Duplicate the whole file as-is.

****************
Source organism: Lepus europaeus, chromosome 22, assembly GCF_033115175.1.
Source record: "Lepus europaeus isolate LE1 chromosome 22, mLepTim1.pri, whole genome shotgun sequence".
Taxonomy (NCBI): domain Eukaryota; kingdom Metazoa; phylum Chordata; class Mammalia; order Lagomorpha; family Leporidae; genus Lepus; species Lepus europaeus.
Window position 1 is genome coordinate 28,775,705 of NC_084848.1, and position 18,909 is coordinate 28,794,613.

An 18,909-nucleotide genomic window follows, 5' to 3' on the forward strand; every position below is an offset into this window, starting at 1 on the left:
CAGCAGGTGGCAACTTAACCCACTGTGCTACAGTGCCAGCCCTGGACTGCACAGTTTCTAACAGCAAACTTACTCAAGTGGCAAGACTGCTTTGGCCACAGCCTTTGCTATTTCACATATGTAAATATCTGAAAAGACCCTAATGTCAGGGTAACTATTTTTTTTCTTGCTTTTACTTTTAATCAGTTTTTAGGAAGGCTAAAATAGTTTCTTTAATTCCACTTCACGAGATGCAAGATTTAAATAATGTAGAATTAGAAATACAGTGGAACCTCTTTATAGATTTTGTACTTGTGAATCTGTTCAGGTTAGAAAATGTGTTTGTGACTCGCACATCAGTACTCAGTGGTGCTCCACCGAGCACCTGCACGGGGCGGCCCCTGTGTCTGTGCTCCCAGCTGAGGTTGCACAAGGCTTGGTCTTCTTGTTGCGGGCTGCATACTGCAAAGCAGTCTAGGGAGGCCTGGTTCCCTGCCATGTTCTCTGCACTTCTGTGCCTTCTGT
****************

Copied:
Source organism: Lepus europaeus, chromosome 22, assembly GCF_033115175.1.
Source record: "Lepus europaeus isolate LE1 chromosome 22, mLepTim1.pri, whole genome shotgun sequence".
Taxonomy (NCBI): domain Eukaryota; kingdom Metazoa; phylum Chordata; class Mammalia; order Lagomorpha; family Leporidae; genus Lepus; species Lepus europaeus.
Window position 1 is genome coordinate 28,775,705 of NC_084848.1, and position 18,909 is coordinate 28,794,613.

An 18,909-nucleotide genomic window follows, 5' to 3' on the forward strand; every position below is an offset into this window, starting at 1 on the left:
CAGCAGGTGGCAACTTAACCCACTGTGCTACAGTGCCAGCCCTGGACTGCACAGTTTCTAACAGCAAACTTACTCAAGTGGCAAGACTGCTTTGGCCACAGCCTTTGCTATTTCACATATGTAAATATCTGAAAAGACCCTAATGTCAGGGTAACTATTTTTTTTCTTGCTTTTACTTTTAATCAGTTTTTAGGAAGGCTAAAATAGTTTCTTTAATTCCACTTCACGAGATGCAAGATTTAAATAATGTAGAATTAGAAATACAGTGGAACCTCTTTATAGATTTTGTACTTGTGAATCTGTTCAGGTTAGAAAATGTGTTTGTGACTCGCACATCAGTACTCAGTGGTGCTCCACCGAGCACCTGCACGGGGCGGCCCCTGTGTCTGTGCTCCCAGCTGAGGTTGCACAAGGCTTGGTCTTCTTGTTGCGGGCTGCATACTGCAAAGCAGTCTAGGGAGGCCTGGTTCCCTGCCATGTTCTCTGCACTTCTGTGCCTTCTGT